The Constitution of India intended for India to be a country governed by the rule of law. It provides that the constitution shall be the supreme power in the land and the legislative and the executive derive their authority from the constitution. Any law that is made by the legislative has to be in conformity with the Constitute failing which it will be declared invalid, this is provided for under Article 13 (1). Article 21 provides a further check against arbitrary executive action by stating that no person shall be deprived of his life or liberty except in accordance with the procedure established by law.
Article 14 ensures that all citizens are equal and that no person shall be discriminated on the basis of sex, religion, race or place of birth, finally it ensures that there is separation of power between the three wings of the government and the executive and the legislature have no influence on the judiciary. By these methods, the constitution fulfils all the requirements of Dicey’s theory to be recognized as a country following the Rule of Law.
The Supreme Court of Indian has further strengthened this mechanism through its various judgements, the foremost of them being, A D M Jabalpur v. Shivkanth Shukla[iii] In this case, the question before the court was ‘whether there was any rule of law in India apart from Article 21’. This was in context of suspension of enforcement of Articles 14, 21 and 22 during the proclamation of an emergency. The answer of the majority of the bench was in negative for the question of law. However Justice H.R. Khanna dissented from the majority opinion and observed that:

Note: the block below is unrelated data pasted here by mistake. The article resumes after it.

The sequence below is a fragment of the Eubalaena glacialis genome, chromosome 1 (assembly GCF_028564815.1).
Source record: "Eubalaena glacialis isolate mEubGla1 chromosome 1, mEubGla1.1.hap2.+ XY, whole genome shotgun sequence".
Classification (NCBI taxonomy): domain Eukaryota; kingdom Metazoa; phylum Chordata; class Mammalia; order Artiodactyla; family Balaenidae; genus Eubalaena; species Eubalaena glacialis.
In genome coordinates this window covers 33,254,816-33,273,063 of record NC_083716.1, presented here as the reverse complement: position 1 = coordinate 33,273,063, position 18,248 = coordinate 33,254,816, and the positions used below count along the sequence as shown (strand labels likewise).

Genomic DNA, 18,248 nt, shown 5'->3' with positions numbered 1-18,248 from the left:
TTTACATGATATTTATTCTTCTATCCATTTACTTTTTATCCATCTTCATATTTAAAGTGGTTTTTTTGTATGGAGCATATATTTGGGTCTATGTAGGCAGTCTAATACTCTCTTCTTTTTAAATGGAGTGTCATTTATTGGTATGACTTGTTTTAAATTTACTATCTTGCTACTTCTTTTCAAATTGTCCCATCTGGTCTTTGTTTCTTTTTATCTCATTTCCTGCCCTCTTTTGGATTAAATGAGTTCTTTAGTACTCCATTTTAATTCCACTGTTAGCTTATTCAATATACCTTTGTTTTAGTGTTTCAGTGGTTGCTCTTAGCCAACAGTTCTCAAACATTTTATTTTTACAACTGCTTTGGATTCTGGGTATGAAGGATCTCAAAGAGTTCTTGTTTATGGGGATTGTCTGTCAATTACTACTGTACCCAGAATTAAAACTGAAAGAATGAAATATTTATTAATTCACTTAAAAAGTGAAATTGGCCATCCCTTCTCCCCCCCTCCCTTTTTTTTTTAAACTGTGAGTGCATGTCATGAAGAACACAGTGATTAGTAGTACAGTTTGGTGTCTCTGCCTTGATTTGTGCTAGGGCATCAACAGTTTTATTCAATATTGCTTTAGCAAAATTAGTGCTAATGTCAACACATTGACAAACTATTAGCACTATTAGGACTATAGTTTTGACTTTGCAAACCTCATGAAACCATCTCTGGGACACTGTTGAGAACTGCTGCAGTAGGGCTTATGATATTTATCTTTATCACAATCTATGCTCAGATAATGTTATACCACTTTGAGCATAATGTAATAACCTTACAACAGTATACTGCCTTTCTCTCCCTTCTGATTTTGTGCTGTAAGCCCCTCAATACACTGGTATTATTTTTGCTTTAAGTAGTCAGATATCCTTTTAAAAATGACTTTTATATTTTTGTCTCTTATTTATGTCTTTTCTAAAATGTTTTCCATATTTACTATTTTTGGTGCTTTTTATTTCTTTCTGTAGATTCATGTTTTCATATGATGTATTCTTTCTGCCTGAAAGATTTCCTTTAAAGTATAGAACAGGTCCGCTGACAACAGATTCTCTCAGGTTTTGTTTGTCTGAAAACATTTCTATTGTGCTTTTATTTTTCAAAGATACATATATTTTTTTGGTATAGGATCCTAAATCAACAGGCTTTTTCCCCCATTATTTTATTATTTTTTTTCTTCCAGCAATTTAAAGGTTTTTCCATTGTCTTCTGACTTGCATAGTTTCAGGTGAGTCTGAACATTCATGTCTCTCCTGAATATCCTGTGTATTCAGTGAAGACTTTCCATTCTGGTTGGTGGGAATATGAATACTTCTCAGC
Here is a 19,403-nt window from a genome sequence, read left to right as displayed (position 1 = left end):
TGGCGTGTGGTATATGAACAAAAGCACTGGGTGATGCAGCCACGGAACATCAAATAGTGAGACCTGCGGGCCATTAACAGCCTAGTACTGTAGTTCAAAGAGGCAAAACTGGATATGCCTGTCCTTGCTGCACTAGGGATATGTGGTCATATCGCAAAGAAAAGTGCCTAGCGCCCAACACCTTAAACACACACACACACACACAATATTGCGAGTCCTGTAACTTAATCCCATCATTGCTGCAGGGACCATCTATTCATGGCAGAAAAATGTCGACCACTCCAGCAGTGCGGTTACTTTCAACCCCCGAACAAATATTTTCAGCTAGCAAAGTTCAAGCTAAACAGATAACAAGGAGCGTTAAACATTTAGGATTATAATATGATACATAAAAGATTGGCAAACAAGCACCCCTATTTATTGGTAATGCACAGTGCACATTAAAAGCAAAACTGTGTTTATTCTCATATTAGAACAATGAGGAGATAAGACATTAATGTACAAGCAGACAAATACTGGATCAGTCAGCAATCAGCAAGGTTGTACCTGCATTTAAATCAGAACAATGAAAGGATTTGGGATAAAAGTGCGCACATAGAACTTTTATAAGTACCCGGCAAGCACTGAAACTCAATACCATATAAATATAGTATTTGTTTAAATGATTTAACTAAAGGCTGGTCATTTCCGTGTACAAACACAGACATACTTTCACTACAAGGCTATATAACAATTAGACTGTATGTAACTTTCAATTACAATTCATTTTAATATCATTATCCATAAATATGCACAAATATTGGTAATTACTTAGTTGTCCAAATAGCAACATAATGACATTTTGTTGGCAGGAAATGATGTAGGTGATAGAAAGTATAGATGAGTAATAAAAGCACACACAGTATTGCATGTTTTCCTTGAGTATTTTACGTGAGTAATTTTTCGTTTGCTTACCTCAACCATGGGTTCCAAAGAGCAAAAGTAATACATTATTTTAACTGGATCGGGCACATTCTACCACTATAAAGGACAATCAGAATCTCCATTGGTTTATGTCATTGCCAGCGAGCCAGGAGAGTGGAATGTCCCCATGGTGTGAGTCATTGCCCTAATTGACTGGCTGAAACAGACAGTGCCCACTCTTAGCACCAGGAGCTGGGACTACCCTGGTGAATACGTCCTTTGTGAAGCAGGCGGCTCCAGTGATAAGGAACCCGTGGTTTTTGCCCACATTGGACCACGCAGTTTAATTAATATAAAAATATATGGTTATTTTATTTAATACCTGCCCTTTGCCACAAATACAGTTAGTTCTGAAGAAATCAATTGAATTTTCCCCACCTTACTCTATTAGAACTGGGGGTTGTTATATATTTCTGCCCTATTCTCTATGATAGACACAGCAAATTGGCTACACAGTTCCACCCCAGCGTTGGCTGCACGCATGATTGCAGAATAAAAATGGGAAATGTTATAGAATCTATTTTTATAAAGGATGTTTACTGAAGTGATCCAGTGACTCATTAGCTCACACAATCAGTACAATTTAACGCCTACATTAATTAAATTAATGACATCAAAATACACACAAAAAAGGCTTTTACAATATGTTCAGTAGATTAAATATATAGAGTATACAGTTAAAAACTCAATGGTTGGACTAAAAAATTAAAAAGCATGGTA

“Even in absence of Article 21 in the Constitution, the state has got no power to deprive a person of his life and liberty without the authority of law. Without such sanctity of life and liberty, the distinction between a lawless society and one governed by laws would cease to have any meaning…Rule of Law is now the accepted norm of all civilized societies”[iv]